Under the pretense of protecting LTC residents, DOJ has requested information from these four states as they seek to “determine if the state orders requiring admission of COVID-19 patients to nursing homes is responsible for the deaths of nursing home residents.” However, New Jersey, New York, Michigan, and Pennsylvania were not the only states to implement orders on admission policies, nor should this be the sole factor examined to determine what policies were responsible for the tragic loss of life experienced within LTCs. At least 14 states — including Kentucky, Utah, and Arizona — have issued similar nursing home guidance all based on federal guidelines – and yet the four states listed in the DOJ’s request have a Democratic governor. We question DOJ’s targeting of these four states instead of all the states that modeled guidance on Centers for Medicare and Medicaid Services (CMS) and the Centers for Disease Control and Prevention (CDC).
While LTC residents are particularly vulnerable to COVID-19 and other infectious diseases, the Trump administration was actively rolling back many of the protections and rights of LTC residents, further exacerbating existing gaps and deficiencies that went unaddressed in LTCs. Since 2017, CMS has worked to reduce standards in LTCs including infection control, facility assessments, and transfers and discharges through rulemaking. Under the pretense of “reducing burden” on LTCs, CMS has made changes that disregard the health and safety of residents in favor of reducing accountability and enforcement.[iii]
Even amid the pandemic, the Trump administration has continued to push these rollbacks forward, including the egregious proposal to no longer require LTCs to employ infection prevention specialists at least part-time. More than 80 percent of LTCs were cited with infection control deficiencies, the most commonly cited deficiency, in one or more years between 2013 and 2017.[iv] While the Trump administration’s defense of proposals that have the potential to cause serious harm to residents of LTCs during a global pandemic is abhorrent, investigating LTCs under the guise of enforcing CRIPA is clearly a double standard.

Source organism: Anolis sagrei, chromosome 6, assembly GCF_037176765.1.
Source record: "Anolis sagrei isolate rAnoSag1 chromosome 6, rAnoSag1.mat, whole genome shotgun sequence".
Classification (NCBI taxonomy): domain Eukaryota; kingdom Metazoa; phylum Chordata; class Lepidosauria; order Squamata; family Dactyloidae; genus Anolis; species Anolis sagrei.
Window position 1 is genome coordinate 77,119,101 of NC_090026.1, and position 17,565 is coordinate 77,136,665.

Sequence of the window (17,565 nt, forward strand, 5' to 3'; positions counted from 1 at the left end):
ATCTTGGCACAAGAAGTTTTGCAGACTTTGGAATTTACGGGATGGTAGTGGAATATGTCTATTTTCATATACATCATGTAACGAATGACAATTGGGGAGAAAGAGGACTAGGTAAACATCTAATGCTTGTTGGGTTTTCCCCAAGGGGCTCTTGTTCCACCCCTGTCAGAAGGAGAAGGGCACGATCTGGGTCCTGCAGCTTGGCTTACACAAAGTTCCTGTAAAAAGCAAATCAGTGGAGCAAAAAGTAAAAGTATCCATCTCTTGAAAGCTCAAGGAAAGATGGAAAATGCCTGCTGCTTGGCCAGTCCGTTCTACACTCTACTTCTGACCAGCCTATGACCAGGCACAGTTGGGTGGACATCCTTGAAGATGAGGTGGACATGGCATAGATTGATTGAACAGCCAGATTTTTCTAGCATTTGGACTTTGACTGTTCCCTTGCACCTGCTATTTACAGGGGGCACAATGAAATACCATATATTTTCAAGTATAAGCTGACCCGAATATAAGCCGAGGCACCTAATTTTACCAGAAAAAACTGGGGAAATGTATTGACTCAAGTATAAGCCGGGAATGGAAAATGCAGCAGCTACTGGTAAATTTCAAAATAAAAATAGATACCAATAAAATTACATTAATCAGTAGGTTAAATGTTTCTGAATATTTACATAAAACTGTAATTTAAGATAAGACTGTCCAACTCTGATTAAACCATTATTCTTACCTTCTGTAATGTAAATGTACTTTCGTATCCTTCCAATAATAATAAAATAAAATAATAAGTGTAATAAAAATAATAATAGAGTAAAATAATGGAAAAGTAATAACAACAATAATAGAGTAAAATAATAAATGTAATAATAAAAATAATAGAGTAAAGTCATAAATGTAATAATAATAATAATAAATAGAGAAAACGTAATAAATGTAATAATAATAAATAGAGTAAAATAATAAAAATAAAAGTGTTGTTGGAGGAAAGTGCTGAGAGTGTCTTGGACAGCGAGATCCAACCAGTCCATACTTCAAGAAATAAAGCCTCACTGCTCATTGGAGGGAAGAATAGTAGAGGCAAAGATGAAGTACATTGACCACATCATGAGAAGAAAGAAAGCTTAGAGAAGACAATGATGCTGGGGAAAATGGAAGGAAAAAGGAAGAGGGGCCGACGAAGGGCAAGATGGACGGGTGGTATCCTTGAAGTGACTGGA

Additionally, the majority of the data that DOJ is requesting is not only public and updated daily on each state’s COVID-19 webpages, it is also public and updated weekly by CMS through its COVID-19 Nursing Home Dataset.[v] Furthermore, all state-issued guidance regarding LTCs and admission to public nursing homes is available on each state’s webpage.[vi] It appears that the DOJ is solely issuing these letters to states to make a political point. In fact, during the entire Trump administration up until 2020, DOJ has only opened eleven CRIPA investigations in total, none of which were for public nursing homes.
In light of this history, please answer the following questions:
While we do not deny that the federal government must protect residents of LTCs and any institutionalized individual, this action by DOJ does not actually protect those individuals. Instead, it appears DOJ is abusing its power by taking aim at states that have criticized President Trump’s actions during the COVID-19 pandemic, continuing a pattern of unprecedented politicization of the DOJ’s activities since 2017. Therefore, we call on the DOJ to chart a different course of action and pursue a comprehensive independent investigation into failed policies that left so many Americans in LTCs vulnerable to COVID-19.